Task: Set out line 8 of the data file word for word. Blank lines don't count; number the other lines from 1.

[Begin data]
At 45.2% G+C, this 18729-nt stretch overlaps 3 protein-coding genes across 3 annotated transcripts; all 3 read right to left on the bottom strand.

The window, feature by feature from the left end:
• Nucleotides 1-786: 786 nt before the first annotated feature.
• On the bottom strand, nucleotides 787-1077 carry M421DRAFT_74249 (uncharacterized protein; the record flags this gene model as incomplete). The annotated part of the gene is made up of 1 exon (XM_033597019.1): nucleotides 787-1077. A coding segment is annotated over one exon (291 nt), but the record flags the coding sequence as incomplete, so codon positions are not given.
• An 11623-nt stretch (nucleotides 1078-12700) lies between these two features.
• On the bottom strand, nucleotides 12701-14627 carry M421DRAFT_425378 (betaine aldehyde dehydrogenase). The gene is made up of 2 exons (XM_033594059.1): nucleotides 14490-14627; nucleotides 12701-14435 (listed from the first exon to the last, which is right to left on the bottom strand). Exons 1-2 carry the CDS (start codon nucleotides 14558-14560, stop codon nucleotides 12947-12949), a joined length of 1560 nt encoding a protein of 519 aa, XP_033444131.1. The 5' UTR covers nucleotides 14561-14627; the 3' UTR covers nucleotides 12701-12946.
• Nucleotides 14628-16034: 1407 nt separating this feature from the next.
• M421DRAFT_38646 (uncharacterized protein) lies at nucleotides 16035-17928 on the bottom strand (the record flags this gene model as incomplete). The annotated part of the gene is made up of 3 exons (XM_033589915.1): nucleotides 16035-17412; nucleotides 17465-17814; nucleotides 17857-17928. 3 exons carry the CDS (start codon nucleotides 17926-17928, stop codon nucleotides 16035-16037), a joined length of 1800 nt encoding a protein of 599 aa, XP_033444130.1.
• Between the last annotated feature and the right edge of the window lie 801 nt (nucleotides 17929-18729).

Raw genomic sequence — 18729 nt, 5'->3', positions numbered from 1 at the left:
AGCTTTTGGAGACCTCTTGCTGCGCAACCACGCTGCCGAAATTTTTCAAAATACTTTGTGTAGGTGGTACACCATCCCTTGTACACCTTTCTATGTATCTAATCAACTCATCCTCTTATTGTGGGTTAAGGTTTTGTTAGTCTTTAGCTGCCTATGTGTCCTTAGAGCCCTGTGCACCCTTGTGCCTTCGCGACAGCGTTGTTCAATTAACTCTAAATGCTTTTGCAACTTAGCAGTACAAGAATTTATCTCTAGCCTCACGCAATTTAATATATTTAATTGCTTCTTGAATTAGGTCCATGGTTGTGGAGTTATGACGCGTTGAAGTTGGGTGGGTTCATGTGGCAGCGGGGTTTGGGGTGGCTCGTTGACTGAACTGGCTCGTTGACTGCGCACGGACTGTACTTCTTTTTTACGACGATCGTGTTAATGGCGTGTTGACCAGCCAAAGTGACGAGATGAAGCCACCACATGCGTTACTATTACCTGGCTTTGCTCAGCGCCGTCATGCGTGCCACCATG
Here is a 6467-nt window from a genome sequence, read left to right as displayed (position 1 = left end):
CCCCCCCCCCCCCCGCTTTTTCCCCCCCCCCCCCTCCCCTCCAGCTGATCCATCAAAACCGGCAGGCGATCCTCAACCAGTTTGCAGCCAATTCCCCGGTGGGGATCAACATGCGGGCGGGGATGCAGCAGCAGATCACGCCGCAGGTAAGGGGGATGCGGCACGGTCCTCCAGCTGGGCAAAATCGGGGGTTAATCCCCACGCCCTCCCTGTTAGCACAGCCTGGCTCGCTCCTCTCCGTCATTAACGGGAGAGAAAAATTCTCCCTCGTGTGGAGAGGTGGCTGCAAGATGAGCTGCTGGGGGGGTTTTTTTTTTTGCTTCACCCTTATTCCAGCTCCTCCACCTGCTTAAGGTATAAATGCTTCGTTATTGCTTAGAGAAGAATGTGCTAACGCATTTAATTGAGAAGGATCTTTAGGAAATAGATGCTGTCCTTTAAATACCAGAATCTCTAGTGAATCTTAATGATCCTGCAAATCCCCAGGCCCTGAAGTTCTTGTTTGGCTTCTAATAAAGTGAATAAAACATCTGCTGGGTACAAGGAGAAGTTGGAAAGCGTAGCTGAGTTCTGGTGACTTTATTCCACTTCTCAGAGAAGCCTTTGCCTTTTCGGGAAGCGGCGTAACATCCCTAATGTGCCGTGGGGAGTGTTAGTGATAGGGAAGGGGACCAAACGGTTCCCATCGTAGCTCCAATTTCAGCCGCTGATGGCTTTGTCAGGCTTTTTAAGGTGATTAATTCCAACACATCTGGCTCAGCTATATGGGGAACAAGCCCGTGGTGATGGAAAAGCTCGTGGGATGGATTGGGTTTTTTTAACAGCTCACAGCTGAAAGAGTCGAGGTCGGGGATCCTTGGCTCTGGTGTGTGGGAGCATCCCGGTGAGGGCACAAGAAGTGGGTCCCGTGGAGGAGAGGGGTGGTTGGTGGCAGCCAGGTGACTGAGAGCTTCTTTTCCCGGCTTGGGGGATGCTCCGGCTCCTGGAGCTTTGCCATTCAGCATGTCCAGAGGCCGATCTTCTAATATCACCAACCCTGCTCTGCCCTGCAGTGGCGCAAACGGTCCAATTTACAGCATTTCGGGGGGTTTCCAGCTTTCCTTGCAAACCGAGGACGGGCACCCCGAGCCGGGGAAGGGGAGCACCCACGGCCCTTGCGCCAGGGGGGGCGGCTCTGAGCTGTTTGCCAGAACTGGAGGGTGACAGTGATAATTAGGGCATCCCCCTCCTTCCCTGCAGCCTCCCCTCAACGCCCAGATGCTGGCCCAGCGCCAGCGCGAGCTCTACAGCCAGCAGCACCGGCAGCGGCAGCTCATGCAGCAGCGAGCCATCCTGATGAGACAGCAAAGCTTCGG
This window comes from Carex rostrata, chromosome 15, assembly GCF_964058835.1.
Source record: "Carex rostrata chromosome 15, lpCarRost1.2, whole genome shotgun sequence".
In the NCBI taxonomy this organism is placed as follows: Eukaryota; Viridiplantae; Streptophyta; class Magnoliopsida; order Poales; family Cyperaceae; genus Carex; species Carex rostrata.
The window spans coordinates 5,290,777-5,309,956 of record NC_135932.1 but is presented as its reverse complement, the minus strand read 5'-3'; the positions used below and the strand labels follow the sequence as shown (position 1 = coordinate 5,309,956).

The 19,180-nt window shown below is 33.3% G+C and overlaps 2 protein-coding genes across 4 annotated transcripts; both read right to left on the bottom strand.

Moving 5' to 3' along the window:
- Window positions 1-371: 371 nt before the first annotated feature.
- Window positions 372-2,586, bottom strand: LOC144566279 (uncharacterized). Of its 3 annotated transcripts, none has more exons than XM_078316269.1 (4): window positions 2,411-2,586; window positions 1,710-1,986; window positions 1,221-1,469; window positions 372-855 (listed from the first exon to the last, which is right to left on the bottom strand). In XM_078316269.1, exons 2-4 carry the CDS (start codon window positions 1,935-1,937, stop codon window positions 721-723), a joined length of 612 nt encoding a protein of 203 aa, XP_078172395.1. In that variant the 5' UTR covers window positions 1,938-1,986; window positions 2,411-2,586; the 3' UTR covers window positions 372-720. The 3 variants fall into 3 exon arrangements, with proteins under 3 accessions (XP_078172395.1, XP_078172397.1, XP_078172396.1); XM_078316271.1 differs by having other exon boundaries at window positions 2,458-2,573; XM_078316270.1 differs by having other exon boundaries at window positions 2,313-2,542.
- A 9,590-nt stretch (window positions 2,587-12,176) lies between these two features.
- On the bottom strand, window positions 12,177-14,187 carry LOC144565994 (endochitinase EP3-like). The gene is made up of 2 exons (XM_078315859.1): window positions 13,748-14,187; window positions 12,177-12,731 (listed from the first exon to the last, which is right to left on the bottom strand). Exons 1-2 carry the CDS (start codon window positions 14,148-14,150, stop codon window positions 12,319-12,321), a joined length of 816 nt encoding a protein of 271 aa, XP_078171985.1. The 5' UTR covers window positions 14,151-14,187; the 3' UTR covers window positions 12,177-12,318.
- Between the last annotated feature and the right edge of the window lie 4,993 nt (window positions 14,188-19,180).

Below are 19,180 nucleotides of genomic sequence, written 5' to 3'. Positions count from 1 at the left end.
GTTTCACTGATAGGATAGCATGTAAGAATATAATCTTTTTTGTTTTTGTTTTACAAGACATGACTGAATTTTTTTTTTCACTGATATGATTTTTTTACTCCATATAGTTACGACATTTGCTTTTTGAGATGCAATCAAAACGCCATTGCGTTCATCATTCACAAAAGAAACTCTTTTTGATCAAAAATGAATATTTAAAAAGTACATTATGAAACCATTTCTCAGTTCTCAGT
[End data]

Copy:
• M421DRAFT_38646 (uncharacterized protein) lies at nucleotides 16035-17928 on the bottom strand (the record flags this gene model as incomplete). The annotated part of the gene is made up of 3 exons (XM_033589915.1): nucleotides 16035-17412; nucleotides 17465-17814; nucleotides 17857-17928. 3 exons carry the CDS (start codon nucleotides 17926-17928, stop codon nucleotides 16035-16037), a joined length of 1800 nt encoding a protein of 599 aa, XP_033444130.1.